Re: objects on wing tips

From: (Greg Wright)
Organization: The Boeing Co. (Aerodynamics)
Date:         10 Dec 92 00:52:14 PST
References:   1 2 3 4
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I have a few questions for any of you passenger airplane gurus.
Several years ago, the aeropspace industry introduced vertical
flap-like things on the ends of their airplane wings. I've
only noticed these on 'larger' planes such Airbus, 747-400 and
Q1. What is the technical name for these flap-like things?


Q2. Are they mobile or fixed?

 Fixed on our airframes....

Q3. Do they only serve to stabilize the flight?

 They help to reduce the induced drag by preventing the wingtip
 vorticies from forming...well keep them from being as strong at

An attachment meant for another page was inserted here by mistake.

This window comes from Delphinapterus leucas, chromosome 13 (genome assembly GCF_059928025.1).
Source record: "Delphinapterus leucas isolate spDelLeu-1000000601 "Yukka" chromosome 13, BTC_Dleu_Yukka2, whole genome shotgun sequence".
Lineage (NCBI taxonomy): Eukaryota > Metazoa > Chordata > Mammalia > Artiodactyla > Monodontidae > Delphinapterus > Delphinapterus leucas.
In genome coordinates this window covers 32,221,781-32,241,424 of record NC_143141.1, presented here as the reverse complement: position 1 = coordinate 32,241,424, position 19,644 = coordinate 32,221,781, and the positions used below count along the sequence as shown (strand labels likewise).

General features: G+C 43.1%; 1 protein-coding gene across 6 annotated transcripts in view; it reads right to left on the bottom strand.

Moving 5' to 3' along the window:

the tips anyway. They also produce lift since they are not 
 mounted absolutly vertical. In the same vain, they produce a little

Q4. Why haven't they appeared on smaller aircraft?

 The weight. Also, in theory they have big effect on the reduction of
 total drag, however, this has not been the case. The effect is small
 enough that we put them only on the long range planes. This is why
 we removed them from the wings of the 747-400D, which was made for
 short hauls..

Q5. The ones I saw on the Airbus were shaped like a 'V'
    and symmetric with the wing tip, ie. one leg of the 'V'
    was above the wing and the other pointed below the wing.
    Whereas the ones on the 747-400 looked like extensions
    of the actually wing, but bent 90 degrees upwards.
    Why the difference?

 Same principle, just different methods. As the technology advances
 you will see many different devices designed to to the same thing.
 NASA flew a plane that had six or seven winglets, all at different
 angles to the freestream....

I would greatly appreciate any answers.


 ________Greg Wright____________     High Lift Development     
|  |    Aerodynamics    
|       |                             
|____uunet!bcstec!gregory_______|               NOT A BOEING SPOKESPERSON.